W3C home > Mailing lists > Public > public-tracking@w3.org > November 2011

Re: Summary of First Party vs. Third Party Tests

From: Bjoern Hoehrmann <derhoermi@gmx.net>
Date: Fri, 04 Nov 2011 01:37:05 +0100
To: Rigo Wenning <rigo@w3.org>
Cc: public-tracking@w3.org
Message-ID: <gl76b79hoi0tcihrc5epamta0mddie44ls@hive.bjoern.hoehrmann.de>
* Rigo Wenning wrote:
>Add one minority opinion that says that the distinction between first and 
>third parties is too complex. This mixes technical and legal consideration 
>into an indigestible brewing. It will make implementation on the service side 
>too complex. It will create risk and ambiguity. 
>
>I would rather tone down the compliance requirements for all and not 
>distinguish between first and third parties to avoid the difficult 
>distinctions. (I can generate a number of challenging distinctions on demand)
>
>I also believe that this will create a race into being a first party and that 
>every ambiguity will be used to become a first party. At the end of the day, 
>everybody will be a first party by contract or other virtue.

My impression is that the Working Group has heard most of the important
arguments on whether to, and to what extent, make a distinction between
first and third parties, but the Working Group has yet to formulate the
problem it actually wants to solve, so we can't evaluate arguments here
with respect to whether one thing or the other brings us closer to the
goal that was agreed upon.

Amy Colando for instance argues that without the distinction there may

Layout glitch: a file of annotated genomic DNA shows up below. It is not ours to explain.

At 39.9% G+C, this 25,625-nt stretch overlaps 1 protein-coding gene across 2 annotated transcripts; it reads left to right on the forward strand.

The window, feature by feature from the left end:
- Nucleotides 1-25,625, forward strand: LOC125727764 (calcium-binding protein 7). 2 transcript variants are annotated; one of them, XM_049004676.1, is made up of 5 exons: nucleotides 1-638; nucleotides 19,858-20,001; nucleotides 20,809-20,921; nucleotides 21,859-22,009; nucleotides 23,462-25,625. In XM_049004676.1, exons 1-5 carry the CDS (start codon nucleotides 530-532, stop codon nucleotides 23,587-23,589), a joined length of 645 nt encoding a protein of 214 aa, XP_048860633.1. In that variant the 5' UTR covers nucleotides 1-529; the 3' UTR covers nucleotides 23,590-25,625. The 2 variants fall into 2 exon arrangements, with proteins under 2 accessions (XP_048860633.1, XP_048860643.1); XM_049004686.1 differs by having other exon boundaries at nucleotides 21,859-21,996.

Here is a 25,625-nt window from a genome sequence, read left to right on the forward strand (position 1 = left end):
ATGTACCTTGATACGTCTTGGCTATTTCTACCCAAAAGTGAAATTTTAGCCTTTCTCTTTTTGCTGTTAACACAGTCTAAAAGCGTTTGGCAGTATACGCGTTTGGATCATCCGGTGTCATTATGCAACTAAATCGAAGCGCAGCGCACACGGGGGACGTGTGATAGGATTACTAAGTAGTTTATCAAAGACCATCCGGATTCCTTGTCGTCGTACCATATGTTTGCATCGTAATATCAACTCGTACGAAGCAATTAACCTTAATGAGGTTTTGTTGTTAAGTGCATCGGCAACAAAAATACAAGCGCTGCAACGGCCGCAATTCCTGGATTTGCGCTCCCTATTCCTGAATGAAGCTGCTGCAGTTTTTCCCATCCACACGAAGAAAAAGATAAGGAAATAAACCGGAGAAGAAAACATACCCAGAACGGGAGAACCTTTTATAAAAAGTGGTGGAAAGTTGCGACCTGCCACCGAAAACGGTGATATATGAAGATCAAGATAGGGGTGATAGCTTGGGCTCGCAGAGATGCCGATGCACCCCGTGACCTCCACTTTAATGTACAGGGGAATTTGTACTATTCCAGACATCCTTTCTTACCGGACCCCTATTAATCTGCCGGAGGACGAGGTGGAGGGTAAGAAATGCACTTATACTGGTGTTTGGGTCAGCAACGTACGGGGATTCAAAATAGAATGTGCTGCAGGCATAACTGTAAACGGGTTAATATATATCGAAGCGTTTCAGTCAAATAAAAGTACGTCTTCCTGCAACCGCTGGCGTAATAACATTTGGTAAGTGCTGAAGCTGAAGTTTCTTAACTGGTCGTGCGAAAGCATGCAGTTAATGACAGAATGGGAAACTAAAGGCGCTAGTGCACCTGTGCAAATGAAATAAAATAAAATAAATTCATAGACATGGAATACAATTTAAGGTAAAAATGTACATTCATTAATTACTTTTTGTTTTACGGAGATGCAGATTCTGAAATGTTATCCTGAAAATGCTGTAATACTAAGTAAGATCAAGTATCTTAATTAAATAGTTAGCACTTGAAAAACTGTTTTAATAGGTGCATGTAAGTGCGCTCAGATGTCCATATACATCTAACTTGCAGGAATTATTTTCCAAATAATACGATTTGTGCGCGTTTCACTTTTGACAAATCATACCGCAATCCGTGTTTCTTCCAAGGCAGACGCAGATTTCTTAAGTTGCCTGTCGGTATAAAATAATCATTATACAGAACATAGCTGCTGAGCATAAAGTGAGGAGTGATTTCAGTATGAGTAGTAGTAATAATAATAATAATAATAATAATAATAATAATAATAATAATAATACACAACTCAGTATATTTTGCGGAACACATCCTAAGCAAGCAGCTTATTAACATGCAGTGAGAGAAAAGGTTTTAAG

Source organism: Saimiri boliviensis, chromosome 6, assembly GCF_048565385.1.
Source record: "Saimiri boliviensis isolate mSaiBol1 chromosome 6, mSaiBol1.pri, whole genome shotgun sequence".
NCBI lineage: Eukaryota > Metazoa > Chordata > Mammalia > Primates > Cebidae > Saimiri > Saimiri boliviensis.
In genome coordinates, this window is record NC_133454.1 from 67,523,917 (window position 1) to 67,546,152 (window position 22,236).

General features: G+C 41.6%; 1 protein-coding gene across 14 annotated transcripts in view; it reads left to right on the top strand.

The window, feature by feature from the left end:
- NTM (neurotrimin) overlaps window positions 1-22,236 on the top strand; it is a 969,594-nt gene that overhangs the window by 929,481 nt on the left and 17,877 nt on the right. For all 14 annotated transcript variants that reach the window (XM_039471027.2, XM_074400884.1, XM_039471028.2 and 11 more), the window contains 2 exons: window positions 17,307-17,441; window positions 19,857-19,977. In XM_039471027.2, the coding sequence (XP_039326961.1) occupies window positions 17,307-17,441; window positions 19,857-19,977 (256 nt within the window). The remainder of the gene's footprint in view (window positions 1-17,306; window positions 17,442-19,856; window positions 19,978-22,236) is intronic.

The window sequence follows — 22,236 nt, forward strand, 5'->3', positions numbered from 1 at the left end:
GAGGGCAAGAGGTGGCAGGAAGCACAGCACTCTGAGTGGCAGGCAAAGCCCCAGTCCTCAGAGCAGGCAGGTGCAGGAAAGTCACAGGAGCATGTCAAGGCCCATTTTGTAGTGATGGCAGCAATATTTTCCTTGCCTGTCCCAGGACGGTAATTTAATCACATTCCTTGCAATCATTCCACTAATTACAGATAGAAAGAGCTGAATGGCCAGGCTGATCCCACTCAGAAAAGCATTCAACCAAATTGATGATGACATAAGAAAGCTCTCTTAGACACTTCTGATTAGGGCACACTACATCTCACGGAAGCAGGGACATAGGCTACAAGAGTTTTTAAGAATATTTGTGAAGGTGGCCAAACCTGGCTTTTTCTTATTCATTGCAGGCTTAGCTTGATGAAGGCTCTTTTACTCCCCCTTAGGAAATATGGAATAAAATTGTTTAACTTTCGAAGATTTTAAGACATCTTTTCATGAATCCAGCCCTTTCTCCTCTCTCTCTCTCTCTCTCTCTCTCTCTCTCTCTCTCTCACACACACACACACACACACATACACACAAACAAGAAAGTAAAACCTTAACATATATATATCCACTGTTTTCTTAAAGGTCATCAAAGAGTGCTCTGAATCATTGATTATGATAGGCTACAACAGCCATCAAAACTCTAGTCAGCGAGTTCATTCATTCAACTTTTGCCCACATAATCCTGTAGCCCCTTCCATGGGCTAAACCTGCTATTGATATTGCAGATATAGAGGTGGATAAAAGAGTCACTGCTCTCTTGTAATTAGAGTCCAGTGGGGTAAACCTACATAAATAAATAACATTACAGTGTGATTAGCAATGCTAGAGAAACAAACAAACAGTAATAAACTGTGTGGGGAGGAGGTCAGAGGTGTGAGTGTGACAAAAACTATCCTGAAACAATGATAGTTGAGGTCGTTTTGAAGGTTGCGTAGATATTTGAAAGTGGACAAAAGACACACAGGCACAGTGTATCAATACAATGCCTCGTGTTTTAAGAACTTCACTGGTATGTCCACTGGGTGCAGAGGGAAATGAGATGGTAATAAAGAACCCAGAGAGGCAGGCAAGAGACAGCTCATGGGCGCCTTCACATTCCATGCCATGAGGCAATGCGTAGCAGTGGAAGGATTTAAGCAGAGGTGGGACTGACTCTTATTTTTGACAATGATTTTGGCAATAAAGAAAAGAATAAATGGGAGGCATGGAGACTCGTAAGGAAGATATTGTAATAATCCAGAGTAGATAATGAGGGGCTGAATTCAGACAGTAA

be a loss of functionality for DNT users which in turn may discourage
usage and deployment. But the group so far has not said that a goal is
to maximize usage and deployment. The group could define that "DNT: 1"
means the logic that decides which content to deliver to a user doesn't
make use of information on which web sites the user has visited. That,
I'd think, would be popular with most, but then the mechanism would not
necessarily affect tracking. So if that was the definition, all content
deliverers comply, and all users who have this preference turn DNT on,
then usage and deployment would be maximized, but the group would have
failed to deliver anything to meaningfully express tracking preferences.

Rigo Wenning's last argument, as another example, basically formulates
the goal that the mechanism must resist saboteurs. As I understand it,
his argument is that if the group was to say, dnt first/third party is
the same as cookie first/party, everybody would adapt their dns confi-
guration to monitor people's online behavior over their objections. It
seems to me that saboteur-resistance, if needed, cannot be provided by
this Working Group. It doesn't really matter if they abuse the third/
first party distinction or some exemption or some other ambiguity. So
I don't find that a good argument either. In effect it is saying the
distinction would negatively impact "in spirit" deployment, but as be-
fore, the Working Group has not decided how important deployment is.

The Working Group may very well find that the goal is to support a few
good actors who want to use data for some good purpose but do not want
to use data from users who object to that, in which case wide deploy-
ment isn't very important, but detailed technical discussion of, say,
data minimization techniques would be very important.

I think it would be premature to decide on this question before there
is an adequate formulation of the problem the group seeks to address,
one where we could argue about whether some measure or other brings us
closer to that goal or not, without everyone having their own goalpost.
-- 
Björn Höhrmann · mailto:bjoern@hoehrmann.de · http://bjoern.hoehrmann.de
Am Badedeich 7 · Telefon: +49(0)160/4415681 · http://www.bjoernsworld.de
25899 Dagebüll · PGP Pub. KeyID: 0xA4357E78 · http://www.websitedev.de/ 
Received on Friday, 4 November 2011 01:04:21 UTC

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